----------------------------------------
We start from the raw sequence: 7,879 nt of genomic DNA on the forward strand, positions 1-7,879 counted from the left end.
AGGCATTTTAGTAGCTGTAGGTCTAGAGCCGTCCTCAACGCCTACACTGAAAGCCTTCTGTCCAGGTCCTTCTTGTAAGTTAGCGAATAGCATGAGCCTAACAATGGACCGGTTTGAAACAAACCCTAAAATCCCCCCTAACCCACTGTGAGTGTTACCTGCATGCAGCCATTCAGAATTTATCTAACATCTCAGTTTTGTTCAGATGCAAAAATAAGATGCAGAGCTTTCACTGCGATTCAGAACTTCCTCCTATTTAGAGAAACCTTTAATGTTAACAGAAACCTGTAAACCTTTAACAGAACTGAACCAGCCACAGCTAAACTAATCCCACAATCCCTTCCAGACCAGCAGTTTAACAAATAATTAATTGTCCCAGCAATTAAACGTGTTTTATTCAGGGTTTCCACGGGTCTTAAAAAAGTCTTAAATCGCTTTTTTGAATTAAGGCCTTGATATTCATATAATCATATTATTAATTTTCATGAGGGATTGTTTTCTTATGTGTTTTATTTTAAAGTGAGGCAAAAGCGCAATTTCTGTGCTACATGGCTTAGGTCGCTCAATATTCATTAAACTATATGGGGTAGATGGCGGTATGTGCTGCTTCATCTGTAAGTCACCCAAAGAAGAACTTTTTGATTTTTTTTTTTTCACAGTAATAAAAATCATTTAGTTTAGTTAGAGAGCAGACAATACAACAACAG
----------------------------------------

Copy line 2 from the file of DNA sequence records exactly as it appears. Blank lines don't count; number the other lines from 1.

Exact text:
AGGCATTTTAGTAGCTGTAGGTCTAGAGCCGTCCTCAACGCCTACACTGAAAGCCTTCTGTCCAGGTCCTTCTTGTAAGTTAGCGAATAGCATGAGCCTAACAATGGACCGGTTTGAAACAAACCCTAAAATCCCCCCTAACCCACTGTGAGTGTTACCTGCATGCAGCCATTCAGAATTTATCTAACATCTCAGTTTTGTTCAGATGCAAAAATAAGATGCAGAGCTTTCACTGCGATTCAGAACTTCCTCCTATTTAGAGAAACCTTTAATGTTAACAGAAACCTGTAAACCTTTAACAGAACTGAACCAGCCACAGCTAAACTAATCCCACAATCCCTTCCAGACCAGCAGTTTAACAAATAATTAATTGTCCCAGCAATTAAACGTGTTTTATTCAGGGTTTCCACGGGTCTTAAAAAAGTCTTAAATCGCTTTTTTGAATTAAGGCCTTGATATTCATATAATCATATTATTAATTTTCATGAGGGATTGTTTTCTTATGTGTTTTATTTTAAAGTGAGGCAAAAGCGCAATTTCTGTGCTACATGGCTTAGGTCGCTCAATATTCATTAAACTATATGGGGTAGATGGCGGTATGTGCTGCTTCATCTGTAAGTCACCCAAAGAAGAACTTTTTGATTTTTTTTTTTTCACAGTAATAAAAATCATTTAGTTTAGTTAGAGAGCAGACAATACAACAACAG